My writing was so disorganized. I had chapters made in Word tucked away in folders I forgot. There were characters in my story who’s names I could not remember, forcing me to search through the many pages I had written to find them – a major break in concentration. And yWriter, as much as I like it, is clunky and needs some visual updating.
I was about to resign myself to organizing my characters, scenes, and locations by the very bane of all corporations, Microsoft Excel, when I stumbled upon Scrivener. After watching the introductory video, I was instantly hooked, but, being the perpetual cheapskate that I am, the $40 price tag almost made me click the back button. Then I realized that I would probably be spending that much on cheap Trader Joe’s wine within a month, so I went against my own grain and impulsively bought the damn thing.
It’s great. With this software, created by a writer who knows coding, I can now organize my manuscript, characters, locations, items, histories, and research all in one cconvenient place. This is the Binder and you can see how its organized by cascading folders. I am especially impressed by the ability to import pictures, as you can see at the bottom where I import a pair of pictures about horses, this is because I don’t know the first damn thing about horses other than they are big, smell of farts, and have the terrible habit of trying to bite my ear.
The full screen mode is great for just getting yourself in the mood – the writing mood, mind you, but perhaps a sexual mood too if that’s what you’re into, I don’t judge. This screen will fade out the rest of your computer and leave you alone in your world, provided the kids don’t wake up or the wife reminding you to put the laundry in the dryer.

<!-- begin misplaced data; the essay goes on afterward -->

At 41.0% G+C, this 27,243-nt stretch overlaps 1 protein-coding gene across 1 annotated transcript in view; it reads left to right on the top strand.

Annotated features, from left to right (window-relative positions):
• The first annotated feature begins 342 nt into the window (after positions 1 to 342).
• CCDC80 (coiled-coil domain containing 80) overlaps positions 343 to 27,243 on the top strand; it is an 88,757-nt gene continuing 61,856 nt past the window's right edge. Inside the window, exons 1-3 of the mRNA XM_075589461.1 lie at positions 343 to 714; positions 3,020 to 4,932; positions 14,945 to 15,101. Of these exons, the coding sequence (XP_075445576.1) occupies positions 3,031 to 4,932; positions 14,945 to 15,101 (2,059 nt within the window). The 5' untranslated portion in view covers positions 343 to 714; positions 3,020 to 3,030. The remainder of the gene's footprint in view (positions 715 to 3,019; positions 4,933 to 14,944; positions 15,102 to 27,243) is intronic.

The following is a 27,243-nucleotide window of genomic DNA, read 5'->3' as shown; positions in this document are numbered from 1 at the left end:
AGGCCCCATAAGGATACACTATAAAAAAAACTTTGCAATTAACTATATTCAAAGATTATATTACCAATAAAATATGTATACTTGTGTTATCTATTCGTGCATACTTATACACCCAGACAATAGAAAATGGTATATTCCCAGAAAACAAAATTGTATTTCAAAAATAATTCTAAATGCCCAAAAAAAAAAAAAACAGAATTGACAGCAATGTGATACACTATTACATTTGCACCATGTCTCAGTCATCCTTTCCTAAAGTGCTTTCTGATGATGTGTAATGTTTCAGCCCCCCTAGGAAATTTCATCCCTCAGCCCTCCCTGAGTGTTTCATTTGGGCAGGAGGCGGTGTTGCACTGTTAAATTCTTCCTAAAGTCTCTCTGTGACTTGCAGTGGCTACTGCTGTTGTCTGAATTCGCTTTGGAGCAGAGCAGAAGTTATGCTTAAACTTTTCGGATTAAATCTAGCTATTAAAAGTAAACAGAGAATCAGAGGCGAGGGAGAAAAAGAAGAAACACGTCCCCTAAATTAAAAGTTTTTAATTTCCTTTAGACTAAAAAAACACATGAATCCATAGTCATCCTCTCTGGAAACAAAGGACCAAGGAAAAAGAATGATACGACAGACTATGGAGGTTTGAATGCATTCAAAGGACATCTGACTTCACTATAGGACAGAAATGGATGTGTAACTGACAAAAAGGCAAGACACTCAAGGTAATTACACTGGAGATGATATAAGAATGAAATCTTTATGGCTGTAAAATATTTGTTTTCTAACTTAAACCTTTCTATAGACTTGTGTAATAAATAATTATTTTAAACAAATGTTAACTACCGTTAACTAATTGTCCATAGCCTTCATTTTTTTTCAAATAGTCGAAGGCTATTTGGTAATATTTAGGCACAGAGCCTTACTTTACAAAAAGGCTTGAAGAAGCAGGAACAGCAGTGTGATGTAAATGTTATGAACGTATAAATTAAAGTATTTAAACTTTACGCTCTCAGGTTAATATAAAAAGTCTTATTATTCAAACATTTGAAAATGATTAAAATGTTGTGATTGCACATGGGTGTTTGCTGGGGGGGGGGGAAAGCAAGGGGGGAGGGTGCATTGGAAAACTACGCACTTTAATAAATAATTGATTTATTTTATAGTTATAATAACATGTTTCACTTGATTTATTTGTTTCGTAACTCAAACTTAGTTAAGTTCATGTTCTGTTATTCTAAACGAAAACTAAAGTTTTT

There is also an option to tile multiple windows, a feature that I have used seldom, but it is helpful every now and again.
It’s also got a handy-dandy name generator that can be narrowed by country of origin, which is great because I am lazy and can only think of a handful of great names, such as Chesty McShortskirt, Towers Petersen, and Clarence Thomas.
The Compile feature seems very robust, though I haven’t had the opportunity to really use it as my book is nowhere near completion. It will export the manuscript in paperback, ePub, mobi, and various other formats. I exported the first five chapters of my own book and it created a table of contents with clickable links! And I didn’t even ask it to!
Since I got this, I have become reinspired and have breached the milestone wall of 25,000 words in just a few short weeks. I continually say this, but this is the year when I finally finish that damn book.
Granted, a piece of software will not make a turd into a diamond (though it can be done with enough heat and pressure – I should know. I’m a geologist), but all I want to do is prove to myself that I can write this thing, that I have the discipline and the initiative to see it though.
We’ll see if that $40 was worth it.